One of the greatest works of philosophy and political theory ever produced, Plato's The Republic has shaped western thought for thousands of years, remaining as relevant today as when it was first written in the Ancient Greece. This Penguin Classics edition is translated by Desmond lee with a new introduction by Melissa Lane. Plato's Republic is widely acknowledged as the cornerstone of Western philosophy. Presented in the form of a dialogue between Socrates and three different interlocutors, it is an enquiry into the notion of a perfect community and the ideal individual within it. During the conversation other questions are raised: what is goodness; what is reality; what is knowledge? The Republic also addresses the purpose of education and the role of both women and men as 'guardians' of the people. With remarkable lucidity and deft use of allegory, Plato arrives at a depiction of a state bound by harmony and ruled by 'philosopher kings'. Desmond Lee's translation of The Republic has come to be regarded as a classic in its own right. His introduction discusses contextual themes such as Plato's disillusionment with Athenian politics and the trial of Socrates. The new introduction by Melissa Lane discusses Plato's aims in writing The Republic, its major arguments and its perspective on politics in ancient Greece, and its significance through the ages and today. Plato (c.427-347 BC) stands with Socrates and Aristotle as one of the shapers of the whole intellectual tradition of the West. He founded in Athens the Academy, the first permanent institution devoted to philosophical research and teaching, and the prototype of all Western universities. If you enjoyed The Republic, you might like Machiavelli's The Prince, also available in Penguin Classics.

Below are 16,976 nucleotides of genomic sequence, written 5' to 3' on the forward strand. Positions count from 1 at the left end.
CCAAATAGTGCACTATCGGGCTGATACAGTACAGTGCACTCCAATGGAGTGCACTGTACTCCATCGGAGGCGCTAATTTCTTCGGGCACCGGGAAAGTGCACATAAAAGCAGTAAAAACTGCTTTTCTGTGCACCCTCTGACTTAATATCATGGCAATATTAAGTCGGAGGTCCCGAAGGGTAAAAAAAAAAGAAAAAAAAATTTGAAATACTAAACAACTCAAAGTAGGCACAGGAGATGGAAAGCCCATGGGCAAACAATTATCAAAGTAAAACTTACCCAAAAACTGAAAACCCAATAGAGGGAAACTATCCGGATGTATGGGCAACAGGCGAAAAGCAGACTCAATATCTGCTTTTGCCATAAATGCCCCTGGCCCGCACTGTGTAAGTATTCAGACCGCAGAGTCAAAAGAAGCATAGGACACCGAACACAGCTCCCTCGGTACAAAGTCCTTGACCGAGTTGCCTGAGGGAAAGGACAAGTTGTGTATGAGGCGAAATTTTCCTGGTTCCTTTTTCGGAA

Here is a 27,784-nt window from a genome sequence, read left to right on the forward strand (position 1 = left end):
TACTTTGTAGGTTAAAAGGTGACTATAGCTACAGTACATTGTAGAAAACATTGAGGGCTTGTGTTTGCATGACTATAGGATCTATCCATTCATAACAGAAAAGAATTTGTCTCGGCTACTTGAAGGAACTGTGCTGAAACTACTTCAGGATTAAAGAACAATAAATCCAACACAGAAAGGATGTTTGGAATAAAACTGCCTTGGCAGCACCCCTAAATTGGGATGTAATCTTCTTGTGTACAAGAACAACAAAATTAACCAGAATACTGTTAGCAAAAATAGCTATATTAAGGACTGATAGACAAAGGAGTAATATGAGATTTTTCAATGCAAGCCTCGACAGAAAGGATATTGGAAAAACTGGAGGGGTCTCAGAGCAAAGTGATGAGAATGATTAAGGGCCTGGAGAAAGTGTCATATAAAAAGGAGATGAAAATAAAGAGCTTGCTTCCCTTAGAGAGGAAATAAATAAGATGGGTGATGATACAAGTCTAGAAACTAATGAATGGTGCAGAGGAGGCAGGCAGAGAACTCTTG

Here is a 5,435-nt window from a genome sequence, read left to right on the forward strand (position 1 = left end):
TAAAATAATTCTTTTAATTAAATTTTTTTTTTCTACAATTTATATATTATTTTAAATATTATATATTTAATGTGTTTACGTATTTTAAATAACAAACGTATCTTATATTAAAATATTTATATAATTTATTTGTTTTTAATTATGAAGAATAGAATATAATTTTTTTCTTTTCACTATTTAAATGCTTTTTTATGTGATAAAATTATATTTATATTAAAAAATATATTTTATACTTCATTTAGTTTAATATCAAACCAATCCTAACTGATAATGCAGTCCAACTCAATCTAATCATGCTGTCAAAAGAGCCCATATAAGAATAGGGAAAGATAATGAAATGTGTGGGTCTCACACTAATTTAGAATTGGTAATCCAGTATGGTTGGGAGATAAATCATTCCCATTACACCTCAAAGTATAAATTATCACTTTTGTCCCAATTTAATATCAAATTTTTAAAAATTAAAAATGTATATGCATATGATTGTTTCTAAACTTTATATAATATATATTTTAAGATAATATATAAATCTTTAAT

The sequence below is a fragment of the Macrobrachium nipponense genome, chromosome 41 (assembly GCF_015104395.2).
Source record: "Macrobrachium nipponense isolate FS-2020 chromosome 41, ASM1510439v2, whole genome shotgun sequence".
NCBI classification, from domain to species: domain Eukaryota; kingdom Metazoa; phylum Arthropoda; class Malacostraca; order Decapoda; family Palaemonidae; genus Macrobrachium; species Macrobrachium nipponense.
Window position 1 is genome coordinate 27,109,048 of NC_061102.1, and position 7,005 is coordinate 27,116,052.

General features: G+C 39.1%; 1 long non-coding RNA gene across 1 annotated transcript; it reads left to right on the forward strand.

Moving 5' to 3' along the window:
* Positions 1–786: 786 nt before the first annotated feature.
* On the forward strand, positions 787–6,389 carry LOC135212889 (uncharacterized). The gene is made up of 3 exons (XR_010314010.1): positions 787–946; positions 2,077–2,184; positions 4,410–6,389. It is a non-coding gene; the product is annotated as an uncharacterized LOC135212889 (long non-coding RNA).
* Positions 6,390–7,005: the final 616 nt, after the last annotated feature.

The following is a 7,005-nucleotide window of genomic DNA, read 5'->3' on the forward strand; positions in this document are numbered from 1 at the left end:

Alain de Botton's bestselling The Consolations of Philosophy--later
made into a six-part TV series--has helped popularize ancient
philosophy and especially the work of Seneca. This superb volume
offers the finest translation of Seneca's dialogues and essays in
print, capturing the full range of his philosophical interests.
Here the Stoic philosopher outlines his thoughts on how to live in
a troubled world. Tutor to the young emperor Nero, Seneca wrote
exercises in practical philosophy that draw upon contemporary Roman
life and illuminate the intellectual concerns of the day. They also
have much to say to the modern reader, as Seneca ranges widely
across subjects such as the shortness of life, tranquility of mind,
anger, mercy, happiness, and grief at the loss of a loved one.
Seneca's accessible, aphoristic style makes his writing especially
attractive as an introduction to Stoic philosophy, and belies its
reputation for austerity and dogmatism. This edition combines a
clear and modern translation by John Davies with Tobias Reinhardt's
fascinating introduction to Seneca's career, literary style, and
influence, including a superb summary of Stoic philosophy and
Seneca's interpretation of it. The book's notes are the fullest of
any comparable edition.
Why did Greek tragedy and "the tragic" come to be seen as essential to conceptions of modernity? And how has this belief affected modern understandings of Greek drama? In "Genealogy of the Tragic," Joshua Billings answers these and related questions by tracing the emergence of the modern theory of the tragic, which was first developed around 1800 by thinkers associated with German Idealism. The book argues that the idea of the tragic arose in response to a new consciousness of history in the late eighteenth century, which spurred theorists to see Greek tragedy as both a unique, historically remote form and a timeless literary genre full of meaning for the present. The book offers a new interpretation of the theories of Schiller, Schelling, Hegel, Holderlin, and others, as mediations between these historicizing and universalizing impulses, and shows the roots of their approaches in earlier discussions of Greek tragedy in Germany, France, and England. By examining eighteenth-century readings of tragedy and the interactions between idealist thinkers in detail, "Genealogy of the Tragic" offers the most comprehensive historical account of the tragic to date, as well as the fullest explanation of why and how the idea was used to make sense of modernity. The book argues that idealist theories remain fundamental to contemporary interpretations of Greek tragedy, and calls for a renewed engagement with philosophical questions in criticism of tragedy."